Friday, February 20, 2009

Cities without newspapers and other predictions

The predictions are becoming more frequent. See a recent blog post by former newspaper reporter TJ Sullivan who picks up a story from a former high-ranking newspaper editor.

And more bad news keeps hitting the newspaper world in Southern California, and across the nation. My old paper, the Daily News, is barely recognizable. Pulitzer winning reporters and veterans continue to leave the LA Times. More job cuts are coming. The NY Times board eliminates dividends.

Which brings up the continuing question - where is this going? There are many predictions, so I'll try one. The investigative, in-depth journalism will rest with a few surviving papers, like the WSJ and NY Times, and with a few magazines like Newsweek. (Case in point: Newsweek did an outstanding piece of in-depth reporting last year about the shooting death of a gay student in Oxnard - right in the LA Times' backyard.)

However, for the most part, these in-depth pieces will be stories of a national or international concern. The frequency of true, in-depth local and regional reporting at other papers, including the LA Times, will be less.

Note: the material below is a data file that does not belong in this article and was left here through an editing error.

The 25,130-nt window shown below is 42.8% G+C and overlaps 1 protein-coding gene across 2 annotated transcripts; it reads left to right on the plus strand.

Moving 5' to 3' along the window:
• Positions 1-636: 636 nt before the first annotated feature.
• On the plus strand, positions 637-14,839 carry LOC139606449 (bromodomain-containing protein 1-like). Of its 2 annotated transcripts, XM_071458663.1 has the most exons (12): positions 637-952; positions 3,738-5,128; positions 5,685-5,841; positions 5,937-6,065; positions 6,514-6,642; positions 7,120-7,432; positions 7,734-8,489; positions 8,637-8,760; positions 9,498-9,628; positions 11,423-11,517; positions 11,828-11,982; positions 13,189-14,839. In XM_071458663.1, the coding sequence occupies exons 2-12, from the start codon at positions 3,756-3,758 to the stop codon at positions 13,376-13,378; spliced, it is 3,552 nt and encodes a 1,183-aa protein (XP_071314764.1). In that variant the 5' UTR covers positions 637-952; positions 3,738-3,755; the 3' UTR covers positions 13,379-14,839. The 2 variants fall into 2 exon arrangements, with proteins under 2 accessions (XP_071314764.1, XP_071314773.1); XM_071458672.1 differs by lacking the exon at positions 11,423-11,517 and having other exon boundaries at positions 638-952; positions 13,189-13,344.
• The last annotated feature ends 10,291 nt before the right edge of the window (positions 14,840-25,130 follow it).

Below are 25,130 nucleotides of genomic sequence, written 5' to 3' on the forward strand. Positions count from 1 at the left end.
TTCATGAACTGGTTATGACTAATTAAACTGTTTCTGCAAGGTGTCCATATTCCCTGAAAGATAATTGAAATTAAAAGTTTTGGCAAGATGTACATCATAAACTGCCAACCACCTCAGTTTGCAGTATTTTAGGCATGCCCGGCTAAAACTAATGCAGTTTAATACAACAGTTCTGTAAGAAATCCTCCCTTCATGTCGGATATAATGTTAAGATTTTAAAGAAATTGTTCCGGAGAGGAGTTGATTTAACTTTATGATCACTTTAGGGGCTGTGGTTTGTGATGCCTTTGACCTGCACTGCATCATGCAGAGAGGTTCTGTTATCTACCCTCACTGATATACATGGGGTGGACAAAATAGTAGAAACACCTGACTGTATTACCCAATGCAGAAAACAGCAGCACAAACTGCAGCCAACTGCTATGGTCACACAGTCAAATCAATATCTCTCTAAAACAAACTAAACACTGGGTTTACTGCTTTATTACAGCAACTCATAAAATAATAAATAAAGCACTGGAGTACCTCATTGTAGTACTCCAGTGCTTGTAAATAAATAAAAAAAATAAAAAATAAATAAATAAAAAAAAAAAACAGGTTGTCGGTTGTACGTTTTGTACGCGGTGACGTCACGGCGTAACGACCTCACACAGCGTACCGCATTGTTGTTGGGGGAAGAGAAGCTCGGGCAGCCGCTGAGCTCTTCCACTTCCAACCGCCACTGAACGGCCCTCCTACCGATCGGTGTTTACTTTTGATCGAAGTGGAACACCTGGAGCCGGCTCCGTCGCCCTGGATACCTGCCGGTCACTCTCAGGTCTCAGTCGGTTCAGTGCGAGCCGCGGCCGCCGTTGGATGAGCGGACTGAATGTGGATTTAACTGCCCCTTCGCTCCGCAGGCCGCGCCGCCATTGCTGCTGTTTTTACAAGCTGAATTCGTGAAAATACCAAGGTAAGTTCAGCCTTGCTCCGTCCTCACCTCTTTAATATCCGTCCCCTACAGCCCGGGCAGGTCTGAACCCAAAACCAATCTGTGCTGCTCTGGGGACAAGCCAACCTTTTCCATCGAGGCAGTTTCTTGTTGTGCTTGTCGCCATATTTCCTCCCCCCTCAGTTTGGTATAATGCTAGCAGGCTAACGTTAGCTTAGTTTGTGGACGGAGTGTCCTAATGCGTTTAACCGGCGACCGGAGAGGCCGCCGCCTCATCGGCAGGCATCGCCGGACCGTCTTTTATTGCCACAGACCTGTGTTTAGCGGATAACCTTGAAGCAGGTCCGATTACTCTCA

What is unknown is how the public will really react when local coverage goes away or is substantially reduced. Will they notice the difference, the lack of perspective, the "bringing to your doorstep" news that you truly need to know? Will the public understand that the "breaking news" they received online one night or on the 11 p.m. local TV station report is really not"old news" by morning when the newspaper gives us more details, more depth and more perspective? Too many times have I heard someone say "Oh, I already saw that" when they pick up a discarded LA Times or NY Times at a Starbucks. They "saw" the story the day before online, but all the were looking at now was what appeared to be a "stale" headline in print. How can in-depth newspaper reporting be so easily discarded?

Unfortunately, filling the gap will be local TV stations, talk radio and folks like TMZ and Perez Hilton. Prurient, entertainment news for water cooler gossip rules the day. Do I really need to see amateur news gatherers filming "octomom" walking out of her van as she goes to the hospital to see her babies? Even the occasionally good in-depth reporting by some TV stations during sweeps is fading.

Meanwhile, news gathering sites, like and, will give us the "tidbits" we apparently need to convince us "we're in touch."

The shift continues. Where will it go?

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